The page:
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‘Good Governor’ Johnson

By Peg Eastman

Robert Johnson (1677-1735) was the Province of Carolina’s last Proprietary governor and the second appointed by the Crown. He was the son of Sir Nathaniel Johnson. (See September Mercury column.)

Born in England, young Robert Johnson spent two years in the Leeward Islands while his father served as governor (1686-1688). Afterwards his father emigrated to Carolina to develop land he acquired, while his mother tried to take her family back to England. Unfortunately, en route the family was held captive by pirates for a year and his mother died during the ordeal.

The first known record of Robert Johnson was in 1701 when he was accepted by the Board of Trade as surety for his father, who was to become governor of the Carolina province. Mr. Thomas Carey, former governor John Archdale’s son-in-law and a South Carolina merchant was the other surety. A mercer (dealer of luxury textiles) by trade, Robert took oath as freeman of Newcastle upon Tyne, January 19, 1702. He appeared before the Board of Trade again on July 13, 1715, requesting protection during the Yamasee uprising.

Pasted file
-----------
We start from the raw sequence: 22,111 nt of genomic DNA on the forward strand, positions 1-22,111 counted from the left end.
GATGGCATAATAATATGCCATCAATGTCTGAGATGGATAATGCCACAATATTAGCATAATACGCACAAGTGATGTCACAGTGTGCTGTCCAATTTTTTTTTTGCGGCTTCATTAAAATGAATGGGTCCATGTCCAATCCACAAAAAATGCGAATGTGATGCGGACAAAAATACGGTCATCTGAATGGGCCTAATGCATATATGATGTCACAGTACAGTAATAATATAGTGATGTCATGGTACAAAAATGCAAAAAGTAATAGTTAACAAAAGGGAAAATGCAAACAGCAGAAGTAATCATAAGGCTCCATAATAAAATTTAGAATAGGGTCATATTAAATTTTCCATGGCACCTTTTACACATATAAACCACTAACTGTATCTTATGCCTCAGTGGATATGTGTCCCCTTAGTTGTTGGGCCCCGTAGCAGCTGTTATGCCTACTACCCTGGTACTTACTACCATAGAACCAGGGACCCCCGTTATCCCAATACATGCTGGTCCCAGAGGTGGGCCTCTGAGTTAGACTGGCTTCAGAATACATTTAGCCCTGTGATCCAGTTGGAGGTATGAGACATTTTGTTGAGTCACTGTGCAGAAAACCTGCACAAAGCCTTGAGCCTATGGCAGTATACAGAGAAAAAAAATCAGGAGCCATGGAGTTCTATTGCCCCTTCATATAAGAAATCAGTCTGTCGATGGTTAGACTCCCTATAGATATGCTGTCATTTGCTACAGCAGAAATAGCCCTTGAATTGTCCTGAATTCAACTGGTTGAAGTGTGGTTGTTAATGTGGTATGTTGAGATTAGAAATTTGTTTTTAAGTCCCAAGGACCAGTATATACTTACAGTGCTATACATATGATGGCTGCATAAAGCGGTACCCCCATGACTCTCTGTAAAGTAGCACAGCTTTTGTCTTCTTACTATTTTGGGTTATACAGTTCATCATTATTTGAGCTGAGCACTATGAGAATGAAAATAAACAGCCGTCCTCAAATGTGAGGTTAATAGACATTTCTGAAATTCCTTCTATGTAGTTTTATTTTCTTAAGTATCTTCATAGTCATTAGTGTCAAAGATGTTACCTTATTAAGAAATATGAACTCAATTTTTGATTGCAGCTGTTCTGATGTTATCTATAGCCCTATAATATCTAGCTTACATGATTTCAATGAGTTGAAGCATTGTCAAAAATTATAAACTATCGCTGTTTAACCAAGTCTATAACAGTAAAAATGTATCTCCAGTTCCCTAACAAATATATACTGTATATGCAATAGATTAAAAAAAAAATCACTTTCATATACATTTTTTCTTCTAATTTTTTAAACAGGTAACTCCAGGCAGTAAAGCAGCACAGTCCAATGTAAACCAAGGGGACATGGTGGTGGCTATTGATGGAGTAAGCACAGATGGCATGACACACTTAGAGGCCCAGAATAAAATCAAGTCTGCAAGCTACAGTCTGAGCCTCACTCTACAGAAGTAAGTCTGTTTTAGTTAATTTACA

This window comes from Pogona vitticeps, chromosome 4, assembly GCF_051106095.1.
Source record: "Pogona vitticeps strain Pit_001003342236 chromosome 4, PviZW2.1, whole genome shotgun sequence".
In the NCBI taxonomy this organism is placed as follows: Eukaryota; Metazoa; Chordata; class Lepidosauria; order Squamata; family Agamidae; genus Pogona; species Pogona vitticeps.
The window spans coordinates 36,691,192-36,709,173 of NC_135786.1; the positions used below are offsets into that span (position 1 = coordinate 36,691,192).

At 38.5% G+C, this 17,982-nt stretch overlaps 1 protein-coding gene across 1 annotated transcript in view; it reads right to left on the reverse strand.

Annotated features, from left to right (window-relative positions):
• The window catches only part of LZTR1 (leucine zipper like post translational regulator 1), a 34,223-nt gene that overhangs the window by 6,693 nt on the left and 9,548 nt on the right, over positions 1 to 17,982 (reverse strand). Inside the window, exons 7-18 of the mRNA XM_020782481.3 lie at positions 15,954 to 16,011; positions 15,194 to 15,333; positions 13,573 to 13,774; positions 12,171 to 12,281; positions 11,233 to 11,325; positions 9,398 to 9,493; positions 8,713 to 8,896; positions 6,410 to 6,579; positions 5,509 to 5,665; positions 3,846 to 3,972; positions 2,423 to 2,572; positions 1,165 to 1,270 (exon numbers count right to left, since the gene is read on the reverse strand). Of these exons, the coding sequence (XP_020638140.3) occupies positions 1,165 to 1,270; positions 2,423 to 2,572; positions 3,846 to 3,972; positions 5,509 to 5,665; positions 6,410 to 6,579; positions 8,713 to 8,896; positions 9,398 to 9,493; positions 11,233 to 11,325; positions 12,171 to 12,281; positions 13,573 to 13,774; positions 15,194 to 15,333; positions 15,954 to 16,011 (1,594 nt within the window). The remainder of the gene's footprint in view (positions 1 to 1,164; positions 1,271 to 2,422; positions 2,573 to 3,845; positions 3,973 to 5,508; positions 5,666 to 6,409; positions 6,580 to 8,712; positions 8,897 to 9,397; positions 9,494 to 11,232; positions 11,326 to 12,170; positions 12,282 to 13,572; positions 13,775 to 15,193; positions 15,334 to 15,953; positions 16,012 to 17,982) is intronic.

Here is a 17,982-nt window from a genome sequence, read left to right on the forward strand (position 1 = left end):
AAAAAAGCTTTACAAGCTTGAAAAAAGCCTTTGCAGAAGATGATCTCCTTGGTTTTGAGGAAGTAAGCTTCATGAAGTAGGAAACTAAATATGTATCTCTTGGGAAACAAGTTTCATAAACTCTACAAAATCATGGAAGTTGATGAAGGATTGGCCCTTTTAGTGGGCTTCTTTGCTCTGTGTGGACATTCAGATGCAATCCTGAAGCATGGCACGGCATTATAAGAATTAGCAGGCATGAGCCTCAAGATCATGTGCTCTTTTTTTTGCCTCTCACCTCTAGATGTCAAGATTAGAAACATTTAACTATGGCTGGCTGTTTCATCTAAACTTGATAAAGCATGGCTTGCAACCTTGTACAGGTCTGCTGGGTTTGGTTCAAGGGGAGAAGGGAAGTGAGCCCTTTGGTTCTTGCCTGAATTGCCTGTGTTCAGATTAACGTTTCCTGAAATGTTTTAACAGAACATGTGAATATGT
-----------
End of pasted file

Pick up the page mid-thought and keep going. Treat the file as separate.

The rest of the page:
Because of his father’s prominence, the Lords Proprietors recommended him to be governor following Charles Craven’s voluntary resignation in 1713. Craven appointed Robert Daniell to serve as deputy governor while Johnson’s commission was being approved. Johnson was awarded £400 per annum and became governor in 1717.

It was an unenviable post for Johnson because his obligations to the Proprietors were offset by the political aspirations of the Goose Creek Men, arguably the most powerful faction in the Commons House of Assembly. The new governor got off to a poor start. In his first speech to the Assembly, he chastised their “disrespectable bahaviour” in appealing to the King for protection against the Lords Proprietors and recommended a series of unpopular new regulations. In his first year in office, Johnson asked the Commons House of Assembly to raise land prices. When they refused, Johnson blocked the appointment of the powder receiver. Although he eventually acquiesced, Johnson later admonished the assemblymen for not submitting to the Lords Proprietors as their “masters.”